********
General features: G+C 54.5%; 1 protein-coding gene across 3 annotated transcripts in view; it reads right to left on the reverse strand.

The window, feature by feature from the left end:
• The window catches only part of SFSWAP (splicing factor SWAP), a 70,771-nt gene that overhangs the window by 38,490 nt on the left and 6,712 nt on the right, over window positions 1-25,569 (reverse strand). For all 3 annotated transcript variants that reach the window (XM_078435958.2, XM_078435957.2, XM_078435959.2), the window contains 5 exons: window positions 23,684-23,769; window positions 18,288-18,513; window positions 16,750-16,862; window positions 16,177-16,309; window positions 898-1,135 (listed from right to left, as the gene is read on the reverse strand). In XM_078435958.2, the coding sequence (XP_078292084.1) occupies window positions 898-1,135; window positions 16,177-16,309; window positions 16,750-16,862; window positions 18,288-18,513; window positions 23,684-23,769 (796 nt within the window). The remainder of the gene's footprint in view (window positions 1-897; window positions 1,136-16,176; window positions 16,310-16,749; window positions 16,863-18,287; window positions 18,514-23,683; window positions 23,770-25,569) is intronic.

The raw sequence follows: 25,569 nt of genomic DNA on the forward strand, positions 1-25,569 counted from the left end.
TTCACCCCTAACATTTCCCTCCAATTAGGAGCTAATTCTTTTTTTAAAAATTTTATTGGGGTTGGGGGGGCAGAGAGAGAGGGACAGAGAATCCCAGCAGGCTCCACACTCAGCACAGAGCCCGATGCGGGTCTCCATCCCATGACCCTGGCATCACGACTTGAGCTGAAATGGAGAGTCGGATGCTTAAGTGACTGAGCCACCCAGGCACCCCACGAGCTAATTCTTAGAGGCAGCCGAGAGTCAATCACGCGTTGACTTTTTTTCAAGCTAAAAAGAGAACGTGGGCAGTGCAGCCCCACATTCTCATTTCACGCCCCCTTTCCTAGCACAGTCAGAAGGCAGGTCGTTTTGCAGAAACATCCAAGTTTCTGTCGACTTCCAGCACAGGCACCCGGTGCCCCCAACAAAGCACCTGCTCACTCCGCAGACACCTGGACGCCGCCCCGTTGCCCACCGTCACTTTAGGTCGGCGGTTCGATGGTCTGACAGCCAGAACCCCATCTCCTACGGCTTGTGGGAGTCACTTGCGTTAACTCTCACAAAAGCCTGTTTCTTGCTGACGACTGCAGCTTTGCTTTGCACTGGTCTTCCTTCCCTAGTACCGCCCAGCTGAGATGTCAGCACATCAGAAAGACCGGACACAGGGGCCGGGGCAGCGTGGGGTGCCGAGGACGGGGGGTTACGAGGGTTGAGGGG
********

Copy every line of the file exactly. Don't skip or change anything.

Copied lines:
General features: G+C 54.5%; 1 protein-coding gene across 3 annotated transcripts in view; it reads right to left on the reverse strand.

The window, feature by feature from the left end:
• The window catches only part of SFSWAP (splicing factor SWAP), a 70,771-nt gene that overhangs the window by 38,490 nt on the left and 6,712 nt on the right, over window positions 1-25,569 (reverse strand). For all 3 annotated transcript variants that reach the window (XM_078435958.2, XM_078435957.2, XM_078435959.2), the window contains 5 exons: window positions 23,684-23,769; window positions 18,288-18,513; window positions 16,750-16,862; window positions 16,177-16,309; window positions 898-1,135 (listed from right to left, as the gene is read on the reverse strand). In XM_078435958.2, the coding sequence (XP_078292084.1) occupies window positions 898-1,135; window positions 16,177-16,309; window positions 16,750-16,862; window positions 18,288-18,513; window positions 23,684-23,769 (796 nt within the window). The remainder of the gene's footprint in view (window positions 1-897; window positions 1,136-16,176; window positions 16,310-16,749; window positions 16,863-18,287; window positions 18,514-23,683; window positions 23,770-25,569) is intronic.

The raw sequence follows: 25,569 nt of genomic DNA on the forward strand, positions 1-25,569 counted from the left end.
TTCACCCCTAACATTTCCCTCCAATTAGGAGCTAATTCTTTTTTTAAAAATTTTATTGGGGTTGGGGGGGCAGAGAGAGAGGGACAGAGAATCCCAGCAGGCTCCACACTCAGCACAGAGCCCGATGCGGGTCTCCATCCCATGACCCTGGCATCACGACTTGAGCTGAAATGGAGAGTCGGATGCTTAAGTGACTGAGCCACCCAGGCACCCCACGAGCTAATTCTTAGAGGCAGCCGAGAGTCAATCACGCGTTGACTTTTTTTCAAGCTAAAAAGAGAACGTGGGCAGTGCAGCCCCACATTCTCATTTCACGCCCCCTTTCCTAGCACAGTCAGAAGGCAGGTCGTTTTGCAGAAACATCCAAGTTTCTGTCGACTTCCAGCACAGGCACCCGGTGCCCCCAACAAAGCACCTGCTCACTCCGCAGACACCTGGACGCCGCCCCGTTGCCCACCGTCACTTTAGGTCGGCGGTTCGATGGTCTGACAGCCAGAACCCCATCTCCTACGGCTTGTGGGAGTCACTTGCGTTAACTCTCACAAAAGCCTGTTTCTTGCTGACGACTGCAGCTTTGCTTTGCACTGGTCTTCCTTCCCTAGTACCGCCCAGCTGAGATGTCAGCACATCAGAAAGACCGGACACAGGGGCCGGGGCAGCGTGGGGTGCCGAGGACGGGGGGTTACGAGGGTTGAGGGG